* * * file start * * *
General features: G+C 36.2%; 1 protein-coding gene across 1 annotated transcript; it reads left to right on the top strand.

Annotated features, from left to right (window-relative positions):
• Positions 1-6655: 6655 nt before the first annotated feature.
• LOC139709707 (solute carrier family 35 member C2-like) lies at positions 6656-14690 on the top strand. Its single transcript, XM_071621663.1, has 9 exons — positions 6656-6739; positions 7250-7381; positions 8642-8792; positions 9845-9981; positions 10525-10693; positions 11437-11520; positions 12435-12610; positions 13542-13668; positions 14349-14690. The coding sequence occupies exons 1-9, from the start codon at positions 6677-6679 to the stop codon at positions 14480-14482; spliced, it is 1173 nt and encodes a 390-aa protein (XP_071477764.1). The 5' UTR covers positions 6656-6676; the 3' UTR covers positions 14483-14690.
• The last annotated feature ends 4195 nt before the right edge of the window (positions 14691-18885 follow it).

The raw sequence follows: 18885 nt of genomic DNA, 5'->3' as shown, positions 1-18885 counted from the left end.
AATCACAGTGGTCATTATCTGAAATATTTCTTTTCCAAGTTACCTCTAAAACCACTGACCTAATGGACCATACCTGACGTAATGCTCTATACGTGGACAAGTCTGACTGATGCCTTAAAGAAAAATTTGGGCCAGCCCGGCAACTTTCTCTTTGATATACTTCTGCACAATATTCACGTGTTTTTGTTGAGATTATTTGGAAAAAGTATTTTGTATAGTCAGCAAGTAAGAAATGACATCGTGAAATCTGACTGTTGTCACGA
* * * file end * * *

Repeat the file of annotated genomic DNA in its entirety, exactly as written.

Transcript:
General features: G+C 36.2%; 1 protein-coding gene across 1 annotated transcript; it reads left to right on the top strand.

Annotated features, from left to right (window-relative positions):
• Positions 1-6655: 6655 nt before the first annotated feature.
• LOC139709707 (solute carrier family 35 member C2-like) lies at positions 6656-14690 on the top strand. Its single transcript, XM_071621663.1, has 9 exons — positions 6656-6739; positions 7250-7381; positions 8642-8792; positions 9845-9981; positions 10525-10693; positions 11437-11520; positions 12435-12610; positions 13542-13668; positions 14349-14690. The coding sequence occupies exons 1-9, from the start codon at positions 6677-6679 to the stop codon at positions 14480-14482; spliced, it is 1173 nt and encodes a 390-aa protein (XP_071477764.1). The 5' UTR covers positions 6656-6676; the 3' UTR covers positions 14483-14690.
• The last annotated feature ends 4195 nt before the right edge of the window (positions 14691-18885 follow it).

The raw sequence follows: 18885 nt of genomic DNA, 5'->3' as shown, positions 1-18885 counted from the left end.
AATCACAGTGGTCATTATCTGAAATATTTCTTTTCCAAGTTACCTCTAAAACCACTGACCTAATGGACCATACCTGACGTAATGCTCTATACGTGGACAAGTCTGACTGATGCCTTAAAGAAAAATTTGGGCCAGCCCGGCAACTTTCTCTTTGATATACTTCTGCACAATATTCACGTGTTTTTGTTGAGATTATTTGGAAAAAGTATTTTGTATAGTCAGCAAGTAAGAAATGACATCGTGAAATCTGACTGTTGTCACGA